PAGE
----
Privacy advocates are likely to be worried at the news that the London Metropolitan Police has charged a man with terrorism offences, one of which deems the accused’s use of encryption as an act of terror.
The man being charged with six different acts of terrorism is 33-year-old Samata Ullah. He was arrested on 22 September on the streets of Cardiff by the Metropolitan Police’s Counter Terrorism Command group.
In a press release, the state police force said that Ullah was arrested on the basis that he was believed to be a member of the terrorist organisation ISIS prior to this.
However, the second charge put against Ullah will be of particular interest to those advocating for the right for privacy, as the London police force has said his use of encryption programmes was an act of terrorist training.
“[Ullah] provided instruction or training in the use of encryption programmes, and at the time he provided the instruction or training, he knew that a person receiving it intended to use the skills in which he is being instructed or trained for in connection with the commission or preparation of acts of terrorism, or for assisting the commission or preparation by others of such acts,” the statement said.
Law has history of criticism
The third count then accused Ullah of breaking Section 5 of the Terrorism Act 2006 for “developing an encrypted version of his blog site and publishing the instructions around the use of programme on his blog site”.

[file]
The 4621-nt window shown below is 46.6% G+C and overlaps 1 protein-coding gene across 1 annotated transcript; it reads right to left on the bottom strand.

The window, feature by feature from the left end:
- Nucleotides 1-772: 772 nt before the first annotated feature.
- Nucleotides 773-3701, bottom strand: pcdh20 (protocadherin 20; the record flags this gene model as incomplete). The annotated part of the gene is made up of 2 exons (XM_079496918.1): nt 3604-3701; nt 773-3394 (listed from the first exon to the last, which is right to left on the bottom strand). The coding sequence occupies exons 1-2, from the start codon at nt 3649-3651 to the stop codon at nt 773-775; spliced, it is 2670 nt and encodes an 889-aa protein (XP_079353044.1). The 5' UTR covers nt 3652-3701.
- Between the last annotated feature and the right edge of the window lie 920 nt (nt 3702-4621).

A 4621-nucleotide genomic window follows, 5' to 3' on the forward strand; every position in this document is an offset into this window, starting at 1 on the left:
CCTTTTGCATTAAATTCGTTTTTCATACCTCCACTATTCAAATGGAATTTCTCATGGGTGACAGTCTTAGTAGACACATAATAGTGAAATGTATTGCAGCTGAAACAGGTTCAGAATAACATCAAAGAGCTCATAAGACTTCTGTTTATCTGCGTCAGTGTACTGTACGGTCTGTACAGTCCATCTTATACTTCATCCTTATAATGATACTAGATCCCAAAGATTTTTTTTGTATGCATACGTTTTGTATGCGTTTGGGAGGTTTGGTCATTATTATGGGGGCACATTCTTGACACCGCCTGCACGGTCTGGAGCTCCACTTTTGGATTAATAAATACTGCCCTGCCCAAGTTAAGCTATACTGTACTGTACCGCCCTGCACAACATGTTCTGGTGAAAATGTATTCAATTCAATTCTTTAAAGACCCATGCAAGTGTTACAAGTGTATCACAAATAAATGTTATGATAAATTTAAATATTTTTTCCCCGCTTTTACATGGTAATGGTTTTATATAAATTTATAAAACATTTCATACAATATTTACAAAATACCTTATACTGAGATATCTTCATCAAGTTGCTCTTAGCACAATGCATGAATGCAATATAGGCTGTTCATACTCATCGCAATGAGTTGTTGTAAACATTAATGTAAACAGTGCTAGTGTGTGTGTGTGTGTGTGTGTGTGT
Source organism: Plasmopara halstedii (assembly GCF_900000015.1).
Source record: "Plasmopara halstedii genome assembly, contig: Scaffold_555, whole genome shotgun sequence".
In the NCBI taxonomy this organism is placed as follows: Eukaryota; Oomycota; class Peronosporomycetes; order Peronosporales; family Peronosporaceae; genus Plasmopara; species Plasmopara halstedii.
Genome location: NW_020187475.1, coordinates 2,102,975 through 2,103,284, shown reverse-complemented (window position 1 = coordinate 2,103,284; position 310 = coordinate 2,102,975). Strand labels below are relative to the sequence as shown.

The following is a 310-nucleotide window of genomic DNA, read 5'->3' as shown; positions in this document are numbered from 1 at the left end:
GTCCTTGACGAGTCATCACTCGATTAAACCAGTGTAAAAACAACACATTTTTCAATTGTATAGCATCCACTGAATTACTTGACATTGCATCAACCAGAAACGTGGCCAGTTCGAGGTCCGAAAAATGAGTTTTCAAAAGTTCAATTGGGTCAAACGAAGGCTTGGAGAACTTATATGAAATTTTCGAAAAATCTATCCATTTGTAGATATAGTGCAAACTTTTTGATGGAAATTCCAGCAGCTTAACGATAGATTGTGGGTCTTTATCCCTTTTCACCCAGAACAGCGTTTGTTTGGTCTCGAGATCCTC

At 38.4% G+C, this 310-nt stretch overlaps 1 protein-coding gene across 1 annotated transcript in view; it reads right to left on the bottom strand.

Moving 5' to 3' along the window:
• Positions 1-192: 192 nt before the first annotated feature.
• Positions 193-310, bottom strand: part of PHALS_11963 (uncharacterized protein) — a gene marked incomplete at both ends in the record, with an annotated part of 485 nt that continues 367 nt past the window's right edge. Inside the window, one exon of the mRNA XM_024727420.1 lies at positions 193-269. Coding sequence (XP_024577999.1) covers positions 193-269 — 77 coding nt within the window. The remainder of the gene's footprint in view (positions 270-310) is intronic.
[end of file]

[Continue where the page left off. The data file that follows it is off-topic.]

This section of the terrorism law has been cited in a number of incidents over the past year, ranging from individuals being charged over suspected terror incidents in Syria, to teenagers being accused of trying to build a bomb based on plans from the internet.
In 2014, London solicitor Tayab Ali spoke with Vice about how section five was very problematic, as it allows for prosecution of acts that would otherwise be deemed legal by the state.
“Section 5 can criminalise acts that, on their own, would be completely legal – if prosecutors can show that the end purpose of those acts might be terrorism,” Ali said at the time.
“Often intention is proven using things like internet search history. I think this is very bad legislation. It is often described as ‘thought crime’. And it doesn’t apply in any other aspect of criminal law.”
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